I’m currently in Kuala Lumpar, the vibrant, sweltering, glitzy capital of Malaysia (that’s “the country below Thailand” or “where they hold the Grand Prix” – depending on your brand of ignorance 🙂 hosting my first Asian Social Media Masterclass.
Now I’d heard that, with the exception of Friendster (which became a gaming platform in 2011 but also, weirdly, provides free wi-fi in Starbucks here) south east Asia was yet to take to social networking with gusto – but my illusions have been royally shattered this week. 46% of the population of Malaysia are on Facebook (12 million people), making it 17th in the global list of countries using the social network. But it’s the business adoption of social media that’s impressed me.
Take these examples:
CIMB Bank has 500k Facebook Fans – Compare that to Lloyds in the UK with 60k fans, or HSBC with 23k, both of which are bigger banks with, presumably, more resources. But the point is, CIMB clearly gets social media. Go to their Page and you can genuinely engage with the bank by, for example, voting on the design of their latest credit card, or taking part in games to win prizes. Social media is evidently a key strand in their marketing and customer communication strategy. Having spoken with several banks during my visit, they have the same regulatory restrictions and concerns as Western banks – it’s just that they see social as an opportunity, rather than a risk. And it really shows.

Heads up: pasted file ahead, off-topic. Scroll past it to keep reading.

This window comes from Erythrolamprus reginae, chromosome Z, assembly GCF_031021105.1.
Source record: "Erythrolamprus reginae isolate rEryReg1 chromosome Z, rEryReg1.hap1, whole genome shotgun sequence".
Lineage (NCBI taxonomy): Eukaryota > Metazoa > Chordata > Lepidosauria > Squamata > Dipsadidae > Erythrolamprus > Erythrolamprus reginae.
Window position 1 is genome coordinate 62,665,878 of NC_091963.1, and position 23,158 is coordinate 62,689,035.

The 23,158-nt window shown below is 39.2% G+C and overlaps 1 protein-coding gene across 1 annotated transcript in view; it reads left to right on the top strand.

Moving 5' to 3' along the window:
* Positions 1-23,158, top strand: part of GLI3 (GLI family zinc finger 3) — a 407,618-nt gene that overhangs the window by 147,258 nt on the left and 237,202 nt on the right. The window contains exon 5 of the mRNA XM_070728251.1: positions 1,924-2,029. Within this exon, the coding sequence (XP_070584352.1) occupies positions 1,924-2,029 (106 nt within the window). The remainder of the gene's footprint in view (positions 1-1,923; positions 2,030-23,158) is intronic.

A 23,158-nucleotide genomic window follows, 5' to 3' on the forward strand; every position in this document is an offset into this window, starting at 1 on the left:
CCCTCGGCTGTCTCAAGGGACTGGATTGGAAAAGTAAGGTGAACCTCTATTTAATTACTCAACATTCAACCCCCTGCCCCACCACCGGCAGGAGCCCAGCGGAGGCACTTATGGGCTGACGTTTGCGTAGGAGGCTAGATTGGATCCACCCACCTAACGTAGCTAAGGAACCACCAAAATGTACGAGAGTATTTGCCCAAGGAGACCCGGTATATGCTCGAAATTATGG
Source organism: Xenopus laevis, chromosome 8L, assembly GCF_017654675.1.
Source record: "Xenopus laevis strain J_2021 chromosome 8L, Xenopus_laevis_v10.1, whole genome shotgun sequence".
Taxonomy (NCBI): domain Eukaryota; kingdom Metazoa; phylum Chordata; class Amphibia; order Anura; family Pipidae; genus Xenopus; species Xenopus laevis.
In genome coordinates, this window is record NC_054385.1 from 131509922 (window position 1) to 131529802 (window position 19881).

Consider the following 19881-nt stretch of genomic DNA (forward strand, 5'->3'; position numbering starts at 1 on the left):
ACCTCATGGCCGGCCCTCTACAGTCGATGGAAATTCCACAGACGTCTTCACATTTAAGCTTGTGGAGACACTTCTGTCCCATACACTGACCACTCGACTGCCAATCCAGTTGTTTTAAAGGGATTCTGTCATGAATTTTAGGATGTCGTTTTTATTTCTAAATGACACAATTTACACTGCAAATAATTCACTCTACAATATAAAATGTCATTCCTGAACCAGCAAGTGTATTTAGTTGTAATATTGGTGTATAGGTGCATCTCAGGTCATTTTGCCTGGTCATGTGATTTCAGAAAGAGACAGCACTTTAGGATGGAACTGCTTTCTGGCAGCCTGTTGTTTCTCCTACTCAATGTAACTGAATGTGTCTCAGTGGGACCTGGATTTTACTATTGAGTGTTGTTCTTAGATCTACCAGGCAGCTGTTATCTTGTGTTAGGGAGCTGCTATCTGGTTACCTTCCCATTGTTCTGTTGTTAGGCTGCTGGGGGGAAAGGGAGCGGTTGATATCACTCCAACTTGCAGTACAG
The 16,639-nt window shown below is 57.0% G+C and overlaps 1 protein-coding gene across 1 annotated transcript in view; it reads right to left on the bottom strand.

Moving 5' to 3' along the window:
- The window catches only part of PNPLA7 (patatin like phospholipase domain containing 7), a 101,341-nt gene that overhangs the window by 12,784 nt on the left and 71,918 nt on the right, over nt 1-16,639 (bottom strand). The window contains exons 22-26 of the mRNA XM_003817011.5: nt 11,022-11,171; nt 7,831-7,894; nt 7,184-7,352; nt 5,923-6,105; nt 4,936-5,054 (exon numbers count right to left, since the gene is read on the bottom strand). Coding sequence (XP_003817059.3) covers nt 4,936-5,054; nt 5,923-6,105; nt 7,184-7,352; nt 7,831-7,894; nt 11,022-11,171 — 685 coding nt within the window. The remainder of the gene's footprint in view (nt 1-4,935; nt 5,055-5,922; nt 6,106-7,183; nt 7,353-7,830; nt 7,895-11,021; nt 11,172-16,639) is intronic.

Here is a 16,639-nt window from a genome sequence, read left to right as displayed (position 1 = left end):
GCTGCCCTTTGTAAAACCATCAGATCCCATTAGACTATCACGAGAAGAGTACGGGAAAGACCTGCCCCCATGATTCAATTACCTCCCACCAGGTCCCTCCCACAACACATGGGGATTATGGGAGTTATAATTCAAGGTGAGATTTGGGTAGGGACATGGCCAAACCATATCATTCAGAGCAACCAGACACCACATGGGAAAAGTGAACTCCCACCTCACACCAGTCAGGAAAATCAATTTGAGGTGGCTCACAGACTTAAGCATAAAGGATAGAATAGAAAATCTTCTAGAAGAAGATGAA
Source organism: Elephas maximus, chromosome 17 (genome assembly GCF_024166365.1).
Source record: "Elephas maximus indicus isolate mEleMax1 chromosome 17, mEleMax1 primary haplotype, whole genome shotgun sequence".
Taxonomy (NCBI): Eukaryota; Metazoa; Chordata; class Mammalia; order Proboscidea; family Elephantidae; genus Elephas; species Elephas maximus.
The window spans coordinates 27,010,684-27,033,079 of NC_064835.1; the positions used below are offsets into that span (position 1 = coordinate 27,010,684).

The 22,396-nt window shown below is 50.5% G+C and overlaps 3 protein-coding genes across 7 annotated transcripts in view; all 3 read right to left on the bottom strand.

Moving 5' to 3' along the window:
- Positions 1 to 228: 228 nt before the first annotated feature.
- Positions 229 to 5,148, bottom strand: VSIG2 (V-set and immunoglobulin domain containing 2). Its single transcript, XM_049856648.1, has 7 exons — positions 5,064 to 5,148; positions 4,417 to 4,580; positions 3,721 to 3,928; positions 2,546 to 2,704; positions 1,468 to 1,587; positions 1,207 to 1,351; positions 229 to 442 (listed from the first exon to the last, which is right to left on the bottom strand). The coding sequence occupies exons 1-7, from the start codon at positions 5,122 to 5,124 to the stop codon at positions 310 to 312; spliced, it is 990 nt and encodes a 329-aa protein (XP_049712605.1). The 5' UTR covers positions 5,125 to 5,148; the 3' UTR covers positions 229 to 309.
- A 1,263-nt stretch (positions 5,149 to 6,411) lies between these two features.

Maxis Telecom attracted 200k new Facebook fans in 2 weeks. When they launched Hotlink, their latest pre-paid phone service, they worked with Yuna, one of Malaysia’s hottest up-and-coming music stars, to host a free concert, making 10,000 tickets available to their customers. They used their Facebook Page as the primary communication channel for updates about the gig, attracting 200k fans in 2 weeks and 320k in total.
On Maxis’ branded Facebook page, they have been equally innovative in using their cover photo to highlight key dates in their company timeline (above). They also create and share unique content for their users, regardless of how it relates to mobile telecoms – such as their current Fit for 2012 feature, which offers advice and resources for healthy living. While they are happy to engage with users in comments under their posts, they didn’t want their Wall being used for customer complaints (they have other channels for that), so they switched it off. Brave, but very sensible.
These are just the examples I’ve taken time to document. Other delegates in my class included a shopping mall that’s planning to use location marketing to engage with customers in-store and a Government department that’s scoping a blogger engagement programme. Does any UK Government department do blogger outreach? I sincerely doubt it.
The final analysis? Most of the attendees at my Kuala Lumpar class were 6-12 months ahead of the majority of UK brands in terms of their usage and understanding of social media marketing. If you’re looking for the next great case study, mark my words, it will come from the East.